The White Album is without a doubt the most stylistically diverse Beatles album. This is in large part due to the individualism of the album's songs. When asked in a Rolling Stone interview when the Beatles actually broke up, John Lennon cited "The Beatles' White Album. ... Every track is an individual track – there isn't any Beatle music on it. … It was John and the Band, Paul and the Band, George and the Band” (The Ballad of John and Yoko, page 88). The White Album, then, is the point at which the four band members established their individuality, as opposed to the group-function that characterized and defined the band's earlier work. Consequently, the individualized tracks on The White Album foreshadow the solo careers of each Beatle.
George Harrison's "Long Long Long" could easily fit on his first solo album All Things Must Pass (1970). Its delicate and spiritual character is very similar to "My Sweet Lord", "Hear Me Lord", or the album's title track. Likewise, although the album version of "While My Guitar Gently Weeps" is heavy, the first take of the song was very lite, and equally anticipatory of All Things Must Pass.
Although written by John Lennon, "Good Night" is sung by Ringo, and would not be out of place on his first solo album, Sentimental Journey (1970), which is a compilation of old song standards that Starr grew up listening to. While "Good Night" was written in 1968, it is in the same 1940's style as the tracks on Sentimental Journey. The one song on The White Album actually written by Ringo, "Don't Pass Me By", would similarly fit on his second solo album, Beaucoups of Blues (1970), which features country & western music. In fact, the track "I'd Be Talking All The Time" off Beaucoups of Blues features the lyrics, "For ev'ry dream that came my way, A million passed me by."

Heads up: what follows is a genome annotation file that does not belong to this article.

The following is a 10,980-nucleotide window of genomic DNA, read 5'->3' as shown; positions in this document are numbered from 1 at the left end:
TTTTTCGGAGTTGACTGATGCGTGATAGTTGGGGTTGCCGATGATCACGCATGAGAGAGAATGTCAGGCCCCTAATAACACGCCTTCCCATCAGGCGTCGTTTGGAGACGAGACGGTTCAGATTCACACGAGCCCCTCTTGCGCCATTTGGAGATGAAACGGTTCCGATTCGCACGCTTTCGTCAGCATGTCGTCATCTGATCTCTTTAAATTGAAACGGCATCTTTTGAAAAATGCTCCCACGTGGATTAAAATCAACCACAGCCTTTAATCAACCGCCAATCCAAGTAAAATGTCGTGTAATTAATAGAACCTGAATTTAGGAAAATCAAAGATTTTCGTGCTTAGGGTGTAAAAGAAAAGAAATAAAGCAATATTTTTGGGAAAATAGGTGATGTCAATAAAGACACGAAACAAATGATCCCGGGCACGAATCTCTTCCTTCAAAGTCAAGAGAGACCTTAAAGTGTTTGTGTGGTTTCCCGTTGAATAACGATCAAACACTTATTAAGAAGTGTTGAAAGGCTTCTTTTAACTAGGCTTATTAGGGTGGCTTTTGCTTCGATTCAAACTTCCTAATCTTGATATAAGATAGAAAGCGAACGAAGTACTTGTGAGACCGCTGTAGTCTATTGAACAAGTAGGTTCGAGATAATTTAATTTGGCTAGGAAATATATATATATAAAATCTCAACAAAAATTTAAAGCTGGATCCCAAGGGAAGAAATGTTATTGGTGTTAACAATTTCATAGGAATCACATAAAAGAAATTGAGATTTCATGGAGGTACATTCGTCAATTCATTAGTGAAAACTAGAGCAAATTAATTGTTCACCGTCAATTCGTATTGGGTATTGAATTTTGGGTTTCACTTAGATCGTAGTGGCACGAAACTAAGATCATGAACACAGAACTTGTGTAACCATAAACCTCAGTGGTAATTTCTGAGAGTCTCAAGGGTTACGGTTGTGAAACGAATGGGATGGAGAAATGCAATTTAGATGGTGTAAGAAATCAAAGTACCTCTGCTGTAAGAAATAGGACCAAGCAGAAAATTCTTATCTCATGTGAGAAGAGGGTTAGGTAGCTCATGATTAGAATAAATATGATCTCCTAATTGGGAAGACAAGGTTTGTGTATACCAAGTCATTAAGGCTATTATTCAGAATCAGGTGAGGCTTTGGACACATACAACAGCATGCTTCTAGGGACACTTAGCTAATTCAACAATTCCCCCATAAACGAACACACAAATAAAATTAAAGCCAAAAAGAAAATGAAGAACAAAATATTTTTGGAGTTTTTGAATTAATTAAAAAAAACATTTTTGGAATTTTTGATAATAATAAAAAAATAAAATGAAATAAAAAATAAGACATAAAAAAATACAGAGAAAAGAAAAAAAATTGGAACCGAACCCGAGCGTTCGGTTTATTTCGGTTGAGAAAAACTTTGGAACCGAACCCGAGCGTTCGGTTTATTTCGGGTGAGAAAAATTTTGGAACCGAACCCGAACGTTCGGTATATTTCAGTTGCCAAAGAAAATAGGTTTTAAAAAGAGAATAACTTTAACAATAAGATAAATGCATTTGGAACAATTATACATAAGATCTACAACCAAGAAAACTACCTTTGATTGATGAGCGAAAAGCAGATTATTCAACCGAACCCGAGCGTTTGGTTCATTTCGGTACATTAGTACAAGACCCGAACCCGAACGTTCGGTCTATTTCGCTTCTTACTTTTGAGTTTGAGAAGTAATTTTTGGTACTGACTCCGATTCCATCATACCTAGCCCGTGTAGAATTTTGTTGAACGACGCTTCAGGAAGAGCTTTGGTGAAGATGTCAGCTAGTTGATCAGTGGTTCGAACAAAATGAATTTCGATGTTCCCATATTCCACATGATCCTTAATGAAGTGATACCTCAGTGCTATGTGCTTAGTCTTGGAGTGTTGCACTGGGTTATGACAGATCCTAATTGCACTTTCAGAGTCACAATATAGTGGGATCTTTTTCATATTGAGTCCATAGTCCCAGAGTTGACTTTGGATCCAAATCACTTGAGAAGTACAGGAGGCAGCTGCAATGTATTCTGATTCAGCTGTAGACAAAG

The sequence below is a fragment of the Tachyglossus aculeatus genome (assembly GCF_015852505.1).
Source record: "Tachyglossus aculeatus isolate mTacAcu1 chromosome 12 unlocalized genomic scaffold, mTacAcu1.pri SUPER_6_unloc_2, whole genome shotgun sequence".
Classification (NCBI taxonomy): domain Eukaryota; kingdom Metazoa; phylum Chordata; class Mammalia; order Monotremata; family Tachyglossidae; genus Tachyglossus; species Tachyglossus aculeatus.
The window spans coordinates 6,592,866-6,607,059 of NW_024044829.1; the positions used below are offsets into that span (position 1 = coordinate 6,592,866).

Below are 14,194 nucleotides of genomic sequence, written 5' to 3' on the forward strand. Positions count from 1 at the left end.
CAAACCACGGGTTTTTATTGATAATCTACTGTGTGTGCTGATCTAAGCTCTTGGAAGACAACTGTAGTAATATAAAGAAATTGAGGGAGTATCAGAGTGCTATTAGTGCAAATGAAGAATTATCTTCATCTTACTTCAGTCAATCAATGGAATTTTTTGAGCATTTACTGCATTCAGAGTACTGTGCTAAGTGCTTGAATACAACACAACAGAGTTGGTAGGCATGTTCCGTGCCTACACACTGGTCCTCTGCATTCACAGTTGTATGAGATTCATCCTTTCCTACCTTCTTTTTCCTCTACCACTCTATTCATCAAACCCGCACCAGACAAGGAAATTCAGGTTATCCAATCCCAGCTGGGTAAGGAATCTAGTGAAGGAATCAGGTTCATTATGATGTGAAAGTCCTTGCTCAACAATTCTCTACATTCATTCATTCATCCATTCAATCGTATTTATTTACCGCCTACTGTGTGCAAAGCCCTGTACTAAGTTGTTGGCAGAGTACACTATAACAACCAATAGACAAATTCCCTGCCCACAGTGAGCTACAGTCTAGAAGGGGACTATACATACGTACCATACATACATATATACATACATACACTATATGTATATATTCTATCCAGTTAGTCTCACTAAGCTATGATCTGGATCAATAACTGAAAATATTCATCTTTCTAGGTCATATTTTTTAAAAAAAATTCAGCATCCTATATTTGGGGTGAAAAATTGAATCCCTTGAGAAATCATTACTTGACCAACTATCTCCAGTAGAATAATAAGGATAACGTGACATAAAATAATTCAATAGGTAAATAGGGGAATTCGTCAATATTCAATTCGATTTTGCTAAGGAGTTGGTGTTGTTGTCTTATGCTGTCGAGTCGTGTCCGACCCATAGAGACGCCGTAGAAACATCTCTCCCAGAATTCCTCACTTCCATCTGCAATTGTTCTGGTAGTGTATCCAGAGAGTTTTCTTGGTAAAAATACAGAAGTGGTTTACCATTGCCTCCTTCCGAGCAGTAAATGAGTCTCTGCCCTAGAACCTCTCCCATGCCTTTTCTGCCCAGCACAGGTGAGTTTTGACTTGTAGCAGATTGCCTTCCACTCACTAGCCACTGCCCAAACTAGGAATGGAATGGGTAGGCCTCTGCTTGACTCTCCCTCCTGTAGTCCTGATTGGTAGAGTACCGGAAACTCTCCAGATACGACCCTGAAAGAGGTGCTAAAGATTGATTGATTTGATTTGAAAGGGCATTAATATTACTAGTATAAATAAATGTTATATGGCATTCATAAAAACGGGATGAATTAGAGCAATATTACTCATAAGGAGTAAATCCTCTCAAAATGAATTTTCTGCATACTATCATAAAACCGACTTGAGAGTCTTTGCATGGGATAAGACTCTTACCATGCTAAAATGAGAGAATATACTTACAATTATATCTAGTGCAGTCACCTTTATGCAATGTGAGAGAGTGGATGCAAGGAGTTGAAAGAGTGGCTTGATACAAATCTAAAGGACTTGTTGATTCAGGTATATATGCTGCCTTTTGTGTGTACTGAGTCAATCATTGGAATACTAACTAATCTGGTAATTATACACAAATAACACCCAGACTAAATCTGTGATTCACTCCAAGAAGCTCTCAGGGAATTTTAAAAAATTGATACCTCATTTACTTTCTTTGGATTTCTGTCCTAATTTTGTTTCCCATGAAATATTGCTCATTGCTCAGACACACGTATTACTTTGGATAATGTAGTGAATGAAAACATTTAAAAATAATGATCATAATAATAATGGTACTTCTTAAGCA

John Lennon's oedipally confessional "Julia", which closes disc 1 of The White Album, would fit perfectly on his first solo album, John Lennon/Plastic Ono Band (1970), which features similarly poignant tracks such as "Mother", "My Mummy's Dead", and "Look at Me" (which also uses the same fingerpicking style as "Julia"). And although ultimately left off The White Album, Lennon also wrote "Child of Nature" around the same time as "Julia". The song was re-worked and released on his second solo album, Imagine (1971).
Paul McCartney's White Album tracks do not fit quite so nicely into the foreshadowing category of the other three's songs. It is difficult, for example, to imagine "Helter Skelter", "Back in the USSR", or "Rocky Raccoon" on his first solo album, McCartney (1970). In his book Tell Me Why, Time Riley suggests that " 'Ob-La-Di, Ob-La-Da' could have appeared on McCartney's Ram" (page 288), but I apparently don't find that match as strong as he does. McCartney's "Junk", however, much like Lennon's "Child of Nature", was originally considered for inclusion on The White Album, but ultimately left off. The song would be included on McCartney. Similarly, "Teddy Boy" was written at the same time (while in India), but considered for and ultimately left off the Let it Be project, to be revived and included on McCartney.
Cott, Jonathan and Christine Doudna, editors. The Ballad of John and Yoko. Rolling Stone Press, Dolphin Books, DoubleDay & Company, New York, NY, 1982.
Riley, Tim. Tell Me Why: The Beatles: Album by Album, Song by Song, The Sixties and After. Vintage Books, a Division of Random House, Inc., New York, NY, 1989.
This blog is a workshop for developing my analyses of The Beatles' music.